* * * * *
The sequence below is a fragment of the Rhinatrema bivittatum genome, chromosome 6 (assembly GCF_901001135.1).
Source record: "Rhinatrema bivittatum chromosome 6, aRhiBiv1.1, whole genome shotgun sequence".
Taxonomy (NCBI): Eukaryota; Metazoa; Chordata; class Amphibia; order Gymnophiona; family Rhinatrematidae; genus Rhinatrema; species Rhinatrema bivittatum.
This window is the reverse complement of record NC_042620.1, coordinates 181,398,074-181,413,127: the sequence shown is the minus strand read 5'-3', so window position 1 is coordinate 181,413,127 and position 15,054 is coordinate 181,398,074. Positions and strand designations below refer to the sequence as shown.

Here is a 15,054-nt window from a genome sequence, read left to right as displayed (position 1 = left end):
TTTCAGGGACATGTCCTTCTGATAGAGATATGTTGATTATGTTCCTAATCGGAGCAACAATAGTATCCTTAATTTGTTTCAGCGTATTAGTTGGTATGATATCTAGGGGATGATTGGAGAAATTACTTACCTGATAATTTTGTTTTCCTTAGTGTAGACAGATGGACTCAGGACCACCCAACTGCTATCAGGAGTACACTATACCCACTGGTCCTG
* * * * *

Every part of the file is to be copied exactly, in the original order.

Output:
The sequence below is a fragment of the Rhinatrema bivittatum genome, chromosome 6 (assembly GCF_901001135.1).
Source record: "Rhinatrema bivittatum chromosome 6, aRhiBiv1.1, whole genome shotgun sequence".
Taxonomy (NCBI): Eukaryota; Metazoa; Chordata; class Amphibia; order Gymnophiona; family Rhinatrematidae; genus Rhinatrema; species Rhinatrema bivittatum.
This window is the reverse complement of record NC_042620.1, coordinates 181,398,074-181,413,127: the sequence shown is the minus strand read 5'-3', so window position 1 is coordinate 181,413,127 and position 15,054 is coordinate 181,398,074. Positions and strand designations below refer to the sequence as shown.

Here is a 15,054-nt window from a genome sequence, read left to right as displayed (position 1 = left end):
TTTCAGGGACATGTCCTTCTGATAGAGATATGTTGATTATGTTCCTAATCGGAGCAACAATAGTATCCTTAATTTGTTTCAGCGTATTAGTTGGTATGATATCTAGGGGATGATTGGAGAAATTACTTACCTGATAATTTTGTTTTCCTTAGTGTAGACAGATGGACTCAGGACCACCCAACTGCTATCAGGAGTACACTATACCCACTGGTCCTG